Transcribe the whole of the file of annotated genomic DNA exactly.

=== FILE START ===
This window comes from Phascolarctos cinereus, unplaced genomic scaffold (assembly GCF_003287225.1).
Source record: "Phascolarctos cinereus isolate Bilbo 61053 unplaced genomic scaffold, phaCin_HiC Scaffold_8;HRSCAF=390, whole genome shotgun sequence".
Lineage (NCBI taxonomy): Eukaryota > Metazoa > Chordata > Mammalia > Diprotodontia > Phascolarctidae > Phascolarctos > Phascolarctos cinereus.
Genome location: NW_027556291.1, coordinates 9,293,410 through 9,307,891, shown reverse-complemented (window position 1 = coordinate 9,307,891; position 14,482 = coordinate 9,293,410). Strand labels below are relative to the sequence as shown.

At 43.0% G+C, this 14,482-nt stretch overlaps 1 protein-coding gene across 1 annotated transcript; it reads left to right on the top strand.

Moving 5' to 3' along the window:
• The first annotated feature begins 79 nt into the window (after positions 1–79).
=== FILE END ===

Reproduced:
This window comes from Phascolarctos cinereus, unplaced genomic scaffold (assembly GCF_003287225.1).
Source record: "Phascolarctos cinereus isolate Bilbo 61053 unplaced genomic scaffold, phaCin_HiC Scaffold_8;HRSCAF=390, whole genome shotgun sequence".
Lineage (NCBI taxonomy): Eukaryota > Metazoa > Chordata > Mammalia > Diprotodontia > Phascolarctidae > Phascolarctos > Phascolarctos cinereus.
Genome location: NW_027556291.1, coordinates 9,293,410 through 9,307,891, shown reverse-complemented (window position 1 = coordinate 9,307,891; position 14,482 = coordinate 9,293,410). Strand labels below are relative to the sequence as shown.

At 43.0% G+C, this 14,482-nt stretch overlaps 1 protein-coding gene across 1 annotated transcript; it reads left to right on the top strand.

Moving 5' to 3' along the window:
• The first annotated feature begins 79 nt into the window (after positions 1–79).